World of Warships Launch Event: What's next for Wargaming?
If you enjoyed Rick's World of Warships review
on Friday, you might be thinking about giving World of Warships a whirl. Those of you familiar with Wargaming's WW2 flavoured explosion fests might be wondering what WoW can offer you that you can't find elsewhere.
It's a reasonable question. At the meta level the games look similar, a screen full of war era machinery and a multitude of upgrades you can pay for with your time or your cash. These waterborne monsters were my first impression of the game, and I'm here to find out more about the game at the European launch event of World of Warships at Chatham Historic Dockyard.
It's within seconds of playing that you start to notice the innumerable tiny differences between this and its land and airborne cousins. Ships can take more of a kicking than tanks and planes, although their reliance on Poseidon for transport makes them slower, more unwieldy.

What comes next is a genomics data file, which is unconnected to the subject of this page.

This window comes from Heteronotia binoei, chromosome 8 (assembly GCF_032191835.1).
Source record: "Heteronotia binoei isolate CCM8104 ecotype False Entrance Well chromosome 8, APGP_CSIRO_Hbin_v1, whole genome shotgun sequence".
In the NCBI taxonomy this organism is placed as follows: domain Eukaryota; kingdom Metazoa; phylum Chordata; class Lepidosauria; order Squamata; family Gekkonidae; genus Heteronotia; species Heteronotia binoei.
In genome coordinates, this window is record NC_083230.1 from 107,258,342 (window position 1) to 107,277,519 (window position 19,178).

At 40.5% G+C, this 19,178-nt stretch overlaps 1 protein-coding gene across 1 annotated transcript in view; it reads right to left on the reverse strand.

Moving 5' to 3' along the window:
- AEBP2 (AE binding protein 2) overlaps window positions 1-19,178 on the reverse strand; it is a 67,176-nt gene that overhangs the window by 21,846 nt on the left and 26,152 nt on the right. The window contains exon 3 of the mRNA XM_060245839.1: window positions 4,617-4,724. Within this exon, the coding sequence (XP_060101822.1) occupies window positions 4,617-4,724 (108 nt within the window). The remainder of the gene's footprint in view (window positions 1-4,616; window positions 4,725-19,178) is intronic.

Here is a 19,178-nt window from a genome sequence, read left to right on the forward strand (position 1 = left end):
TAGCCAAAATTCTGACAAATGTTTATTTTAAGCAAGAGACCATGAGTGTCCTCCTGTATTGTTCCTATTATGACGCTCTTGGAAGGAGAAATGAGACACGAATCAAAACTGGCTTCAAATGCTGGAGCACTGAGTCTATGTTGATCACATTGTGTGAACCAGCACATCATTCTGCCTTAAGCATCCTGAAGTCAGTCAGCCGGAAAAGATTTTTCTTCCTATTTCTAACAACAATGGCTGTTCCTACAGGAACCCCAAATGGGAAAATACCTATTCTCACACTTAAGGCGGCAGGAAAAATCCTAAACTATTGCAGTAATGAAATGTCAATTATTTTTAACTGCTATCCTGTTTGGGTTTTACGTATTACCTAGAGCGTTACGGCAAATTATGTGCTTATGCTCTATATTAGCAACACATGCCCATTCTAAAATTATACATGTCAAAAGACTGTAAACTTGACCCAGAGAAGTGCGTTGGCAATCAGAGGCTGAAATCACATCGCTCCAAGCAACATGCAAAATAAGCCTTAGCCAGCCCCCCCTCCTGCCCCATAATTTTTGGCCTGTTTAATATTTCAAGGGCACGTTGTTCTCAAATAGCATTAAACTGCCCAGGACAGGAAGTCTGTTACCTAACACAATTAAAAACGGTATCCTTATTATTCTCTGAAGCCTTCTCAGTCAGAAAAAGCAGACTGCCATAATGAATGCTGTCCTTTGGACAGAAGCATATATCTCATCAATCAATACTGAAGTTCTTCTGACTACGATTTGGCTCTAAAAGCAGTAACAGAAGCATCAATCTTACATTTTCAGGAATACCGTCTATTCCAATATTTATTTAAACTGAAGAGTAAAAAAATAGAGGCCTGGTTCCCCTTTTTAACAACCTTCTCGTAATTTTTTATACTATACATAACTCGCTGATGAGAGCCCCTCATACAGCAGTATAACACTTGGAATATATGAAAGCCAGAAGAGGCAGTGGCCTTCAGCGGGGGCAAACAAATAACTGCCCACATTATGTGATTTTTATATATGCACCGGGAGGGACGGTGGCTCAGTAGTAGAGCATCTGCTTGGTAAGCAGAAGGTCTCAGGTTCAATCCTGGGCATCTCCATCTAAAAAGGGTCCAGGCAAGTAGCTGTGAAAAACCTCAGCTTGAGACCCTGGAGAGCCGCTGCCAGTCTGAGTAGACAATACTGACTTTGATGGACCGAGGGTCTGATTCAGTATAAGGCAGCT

This means that the combat is more meditative, a bit more "thinky". You can find out more about it from Rick's review here
but if you were thinking of moving across, a premium account for any Wargaming.net game works with World of Warships too, offering you the benefits of your premium account in all games.
The launch event itself was pretty extravagant - I got to carry my 6'7 bulk around a submarine, and look at a few ships that came from the same era as the game. This tour of the dockyard finished with Wargaming CEO Victor Kislyi firing off one of the massive 4.5" guns on the HMS Cavalier. Later, a swing band plays out the evening with 40s covers of popular songs. It's perhaps a little overboard, but after the three years the team has spent developing the game you can't blame them for wanting to celebrate.
After firing off the ship's cannon, Kislyi took to the stage to fire off a few other shells. Truth shells (sorry). The most interesting part of the CEO's speech to commemorate the launch was the details about the game he shared: the average time to model one of World of Warships actual Warships is three months, and the average player spends three hours playing the game every single day.
Afterwards, global publishing producer Artur Piociennik takes to the stage and plays the game on the big screen - boldly dropping himself into an online game for the assembled audience. His fight was short-lived but brutal, taking out several boats before he himself exploded into fiery wreckage.